Let’s look at the following classes hierarchy.
Interfaces are depicted in red, abstract classes - in green, completed implementations - in blue. It’s not the complete hierarchy, but only its main part.
As you can see in the picture, there are several abstract classes between interface and concrete implementations of the collection. It is made in order to separate out a common functionality in an abstract class for code re-usage.
ArrayList is perhaps the most commonly used collection. ArrayList encapsulates a simple array whose length is automatically increased when the new elements are inserted.
Since ArrayList uses array, the access time of an element by index is minimal (unlike in LinkedList). When the arbitrary element is deleted from the list, all elements that are located to the right of it are shifted one cell left, while the real size of an array (its capacity) remains unchanged. When a new element is inserted and the array is filled, the new array of the size (n*3)/2+1 will be created containing all the elements from the previous array as well as the newly inserted element.
LinkedList is a doubly-linked list. It is a data structure consisting from nodes, each of which contains the data itself as well as two links to the next and previous nodes of the list. Access to the arbitrary element is performed in linear time (but the access to the first and last elements of the list is always performed in constant time — list always stores links to its first and last elements, that is why insertion of the element in the end of the list does not mean that all the list should be iterated to find the last element). In general, ArrayList outperforms LinkedList in absolute terms by memory consumption and speed of operation.
Set interface implementations
Let’s consider and try to grasp the following diagram. :)
HashSet is a collection which does not allow storing the same objects (like any Set). HashSet encapsulates the HashMap object (that is, using the hash-table for storing elements).
As majority of readers do probably know, hash table stores information using the so-called hashing mechanism, in which the content of the key is used to determine a unique value called a hash. This hash is then used as an index, which is associated with the data available by this key. The transformation of the key into hash is done automatically — you will never see the hash value itself. The benefits of hashing is that it allows the following methods to be executed in a constant time: add(), contains(), remove() and size() even for big sets.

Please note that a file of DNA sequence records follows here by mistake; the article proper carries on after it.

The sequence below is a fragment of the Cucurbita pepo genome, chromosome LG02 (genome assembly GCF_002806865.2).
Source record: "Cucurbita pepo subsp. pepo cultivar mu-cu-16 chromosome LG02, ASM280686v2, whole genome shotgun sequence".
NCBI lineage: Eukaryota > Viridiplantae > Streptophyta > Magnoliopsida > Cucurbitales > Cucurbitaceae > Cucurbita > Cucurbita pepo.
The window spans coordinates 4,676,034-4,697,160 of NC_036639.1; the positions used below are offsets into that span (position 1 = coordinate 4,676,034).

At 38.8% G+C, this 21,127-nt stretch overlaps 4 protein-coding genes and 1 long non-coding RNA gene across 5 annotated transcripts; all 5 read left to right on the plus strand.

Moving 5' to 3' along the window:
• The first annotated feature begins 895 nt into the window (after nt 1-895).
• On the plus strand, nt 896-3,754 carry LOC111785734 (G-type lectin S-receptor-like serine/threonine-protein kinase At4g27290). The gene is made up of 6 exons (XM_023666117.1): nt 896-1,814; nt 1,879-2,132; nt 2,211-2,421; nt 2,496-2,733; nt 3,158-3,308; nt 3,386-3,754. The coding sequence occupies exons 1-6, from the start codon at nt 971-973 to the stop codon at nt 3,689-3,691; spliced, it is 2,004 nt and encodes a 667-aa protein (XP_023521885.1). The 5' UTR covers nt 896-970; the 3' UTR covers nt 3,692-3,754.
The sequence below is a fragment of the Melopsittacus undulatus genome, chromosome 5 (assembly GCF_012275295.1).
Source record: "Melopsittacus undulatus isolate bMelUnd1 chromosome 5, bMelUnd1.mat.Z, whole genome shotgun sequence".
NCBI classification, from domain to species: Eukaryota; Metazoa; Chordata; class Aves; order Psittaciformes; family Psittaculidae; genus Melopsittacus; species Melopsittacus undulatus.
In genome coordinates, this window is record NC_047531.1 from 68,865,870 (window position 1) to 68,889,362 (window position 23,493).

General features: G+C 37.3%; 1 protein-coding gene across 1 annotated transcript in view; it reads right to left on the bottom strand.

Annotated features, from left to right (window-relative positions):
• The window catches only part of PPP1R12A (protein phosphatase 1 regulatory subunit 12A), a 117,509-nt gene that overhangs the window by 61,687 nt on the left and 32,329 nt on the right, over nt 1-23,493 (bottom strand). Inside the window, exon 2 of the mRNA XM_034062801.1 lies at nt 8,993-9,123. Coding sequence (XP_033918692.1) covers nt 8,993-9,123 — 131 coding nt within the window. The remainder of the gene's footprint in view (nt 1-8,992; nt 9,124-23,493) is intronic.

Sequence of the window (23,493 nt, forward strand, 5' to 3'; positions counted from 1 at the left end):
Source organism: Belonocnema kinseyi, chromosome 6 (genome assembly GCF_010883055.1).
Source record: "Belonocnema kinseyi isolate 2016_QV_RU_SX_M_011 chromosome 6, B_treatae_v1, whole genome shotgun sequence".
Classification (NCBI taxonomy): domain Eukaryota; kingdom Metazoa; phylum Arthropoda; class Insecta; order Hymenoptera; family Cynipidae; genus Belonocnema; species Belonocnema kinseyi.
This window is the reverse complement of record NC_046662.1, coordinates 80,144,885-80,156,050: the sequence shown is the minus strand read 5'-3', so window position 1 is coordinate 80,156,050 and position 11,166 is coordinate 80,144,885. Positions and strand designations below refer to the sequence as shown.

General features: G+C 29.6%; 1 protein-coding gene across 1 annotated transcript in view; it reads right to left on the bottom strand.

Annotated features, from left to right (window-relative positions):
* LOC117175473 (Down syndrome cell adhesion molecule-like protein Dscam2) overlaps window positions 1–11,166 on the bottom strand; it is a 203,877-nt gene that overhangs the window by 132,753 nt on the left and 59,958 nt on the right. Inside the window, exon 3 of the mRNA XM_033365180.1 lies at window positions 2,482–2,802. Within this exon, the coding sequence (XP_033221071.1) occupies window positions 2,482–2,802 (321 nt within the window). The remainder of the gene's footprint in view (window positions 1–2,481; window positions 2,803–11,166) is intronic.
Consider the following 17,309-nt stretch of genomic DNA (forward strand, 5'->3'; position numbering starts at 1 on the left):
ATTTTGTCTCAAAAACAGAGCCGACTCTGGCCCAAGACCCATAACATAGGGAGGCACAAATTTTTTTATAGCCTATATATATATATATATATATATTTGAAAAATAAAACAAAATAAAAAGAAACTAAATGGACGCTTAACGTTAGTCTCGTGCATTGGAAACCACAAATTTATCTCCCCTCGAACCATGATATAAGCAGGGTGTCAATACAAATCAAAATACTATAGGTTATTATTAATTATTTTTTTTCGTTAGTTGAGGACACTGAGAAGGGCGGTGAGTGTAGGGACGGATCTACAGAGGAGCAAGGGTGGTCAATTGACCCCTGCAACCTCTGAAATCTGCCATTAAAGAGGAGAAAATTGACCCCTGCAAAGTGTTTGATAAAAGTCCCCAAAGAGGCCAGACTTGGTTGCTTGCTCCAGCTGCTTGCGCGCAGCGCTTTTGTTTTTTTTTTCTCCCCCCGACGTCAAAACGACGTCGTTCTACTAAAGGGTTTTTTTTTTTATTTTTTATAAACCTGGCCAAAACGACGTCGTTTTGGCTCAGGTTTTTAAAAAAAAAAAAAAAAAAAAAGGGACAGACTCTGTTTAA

If you want to use HashSet for storing user-defined objects, you SHOULD override methods hashCode() and equals(), otherwise two logically equal objects will be considered different, since hashCode() method of the Object class will be called when element is inserted into a collection (which is likely to return different hash for your objects).
It is important to note that HashSet class doesn’t guarantee ordering of elements, since the hashing process itself typically doesn’t produce sorted sets. If you need sorted sets, the best choice could be a different type of collections, such as, for example, a TreeSet class. LinkedHashSet keeps a linked list of elements in their insertion order. It allows organizing an ordered insertion operation. That is, elements of the LinkedHashSet will be returned in the order of their insertion when iterating through it.
TreeSet is a collection which stores elements in the form of a tree ordered by values. TreeSet encapsulates TreeMap, which uses balanced binary Red-Black-Tree for storing elements. The advantage of TreeSet is guaranteed time of log(n) for add, remove and contains operations.
Queue interface implementations
The very simplified hierarchy is depicted below.
PriorityQueue is the only direct implementation of the Queue interface (not considering a LinkedList, which is more of a list than of a queue).
This queue arranges elements either by their natural order (using Comparable interface) or using Comparator interface obtained in constructor.